Unavailable until now in English-friendly form, WOLF GUY comes to Blu-ray/DVD combo in a 1080p24 MPEG-4 AVC 2.35:1 encode that bears some of the defects of other masters of Japanese films of this period. While the cinematography has some softness and focus issues as well as some underexposed areas of the frame with higher grain, the black levels fluctuate between deep and somewhat grayish. The bitrate is high and close-ups are well-defined, as are some long shots suggesting that others may have been either diffused or the focus not always rock-solid. The LPCM 1.0 encode of the Japanese mono track vividly conveys the melodramatically-delivered dialogue, exaggerated foley effects, and the funky, Blaxploitation-esque scoring of Hiroshi Baba. Optional English subtitles are provided.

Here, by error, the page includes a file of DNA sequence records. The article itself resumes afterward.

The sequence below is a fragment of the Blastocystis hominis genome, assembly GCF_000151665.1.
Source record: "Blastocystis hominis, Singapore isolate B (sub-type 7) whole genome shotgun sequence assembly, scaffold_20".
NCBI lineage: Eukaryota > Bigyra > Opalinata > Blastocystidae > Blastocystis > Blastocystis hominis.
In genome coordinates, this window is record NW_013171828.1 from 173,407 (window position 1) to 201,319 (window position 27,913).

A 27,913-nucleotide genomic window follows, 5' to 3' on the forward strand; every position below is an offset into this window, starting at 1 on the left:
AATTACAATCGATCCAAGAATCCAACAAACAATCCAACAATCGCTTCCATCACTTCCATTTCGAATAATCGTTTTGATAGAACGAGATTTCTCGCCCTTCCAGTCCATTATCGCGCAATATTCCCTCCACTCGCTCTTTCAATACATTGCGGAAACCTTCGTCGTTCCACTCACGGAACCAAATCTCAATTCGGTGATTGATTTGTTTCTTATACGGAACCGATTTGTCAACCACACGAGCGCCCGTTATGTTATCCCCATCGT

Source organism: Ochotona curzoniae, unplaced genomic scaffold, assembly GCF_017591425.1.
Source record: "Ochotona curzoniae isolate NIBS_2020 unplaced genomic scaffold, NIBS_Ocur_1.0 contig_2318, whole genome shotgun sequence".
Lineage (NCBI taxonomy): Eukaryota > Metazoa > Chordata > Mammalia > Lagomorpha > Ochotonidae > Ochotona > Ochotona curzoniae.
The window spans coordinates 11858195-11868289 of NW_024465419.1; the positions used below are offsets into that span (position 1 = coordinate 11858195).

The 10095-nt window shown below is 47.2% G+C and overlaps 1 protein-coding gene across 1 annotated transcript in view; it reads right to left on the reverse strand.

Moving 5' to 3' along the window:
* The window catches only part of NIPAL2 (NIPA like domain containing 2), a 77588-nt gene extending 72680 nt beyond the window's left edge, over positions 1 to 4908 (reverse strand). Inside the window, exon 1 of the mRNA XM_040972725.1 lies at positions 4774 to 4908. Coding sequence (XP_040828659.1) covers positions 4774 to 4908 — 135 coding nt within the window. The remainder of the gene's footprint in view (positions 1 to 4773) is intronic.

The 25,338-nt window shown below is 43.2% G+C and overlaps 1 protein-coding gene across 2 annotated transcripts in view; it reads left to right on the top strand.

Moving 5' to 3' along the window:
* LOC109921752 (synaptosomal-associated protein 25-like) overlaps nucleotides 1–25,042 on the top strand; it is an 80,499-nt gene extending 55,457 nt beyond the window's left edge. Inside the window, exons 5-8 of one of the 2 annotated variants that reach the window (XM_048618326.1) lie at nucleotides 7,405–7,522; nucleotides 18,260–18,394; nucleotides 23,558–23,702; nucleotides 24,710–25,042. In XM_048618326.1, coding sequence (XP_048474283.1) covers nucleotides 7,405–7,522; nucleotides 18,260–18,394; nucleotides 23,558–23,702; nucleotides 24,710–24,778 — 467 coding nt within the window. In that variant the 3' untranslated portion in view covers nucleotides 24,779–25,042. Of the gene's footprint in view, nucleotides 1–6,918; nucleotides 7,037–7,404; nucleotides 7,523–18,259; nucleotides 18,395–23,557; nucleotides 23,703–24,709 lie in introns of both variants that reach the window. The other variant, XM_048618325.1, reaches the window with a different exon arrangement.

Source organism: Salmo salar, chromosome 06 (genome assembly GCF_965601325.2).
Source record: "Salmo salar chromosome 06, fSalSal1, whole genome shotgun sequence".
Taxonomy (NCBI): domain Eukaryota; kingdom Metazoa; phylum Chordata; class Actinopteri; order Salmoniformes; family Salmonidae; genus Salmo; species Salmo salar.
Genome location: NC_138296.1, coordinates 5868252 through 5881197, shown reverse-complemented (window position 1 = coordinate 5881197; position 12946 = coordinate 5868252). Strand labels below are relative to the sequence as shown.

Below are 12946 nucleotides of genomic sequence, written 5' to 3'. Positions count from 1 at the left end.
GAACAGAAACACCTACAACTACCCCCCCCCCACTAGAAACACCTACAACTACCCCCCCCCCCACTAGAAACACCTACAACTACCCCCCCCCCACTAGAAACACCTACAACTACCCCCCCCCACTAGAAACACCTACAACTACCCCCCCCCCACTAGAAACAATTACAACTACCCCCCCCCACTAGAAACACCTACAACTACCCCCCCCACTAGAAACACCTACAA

Extras consist of three new interviews and the film's theatrical trailer (2:55). In his interview (10:31), director Kazuhiko Yamaguchi (KARATE BULLFIGHTER) discusses his beginnings with Toei as an assistant director before getting his first opportunity to direct when he was asked to pitch a vehicle for singer Keiko Fuji which kickstarted the DELINQUENT GIRL BOSS series. After the two WANDERING GINZA BUTTERFLY entries with Meiko Kaji, he was to work with Angela Mao (ENTER THE DRAGON) on SISTER STREETFIGHTER but visa problems prevented her from entering the country and he ended up casting the Chiba-trained Etsuko Shiomi (KARATE KIBA). He was unfamiliar with the Wolf Guy manga series but knew it was popular. He reveals that the production was indeed low on money, resources, and time to realize anything in the way of make-up and transformation effects for the werewolf and concedes that CGI might actually have helped here. In his interview (17:30), producer Tatsu Yoshida (WOLVES, PIGS & MEN) reveals that he was ready to throw in the towel as a production coordinator but found himself energized by the appointment of new, young Shigeru Okada and the studio's turn towards box-office friendly genres which provided a greater creative freedom and a "win some, lose some" attitude. Of WOLF GUY, he recalls the amusing incident in which Hirai attended a screening and was so enraged that he vowed that Yoshida would never touch another of his works. The interview with actor Sonny Chiba (14:31) is actually the first part of "A Life in Action" with a further installment or two presumably to come on other Arrow releases. Here, Chiba discusses his work in the action genre and his regret that he did not work in more diverse roles and projects. He discusses the founding of the Japanese Action Club stunt school and the importance of training performers in both stunt work and acting. Not supplied for review were the reversible cover and the first-pressing-only illustrated collector's booklet featuring new writing on the film by Patrick Macias and a history of Japanese monster movie mashups by Jasper Sharp. (Eric Cotenas)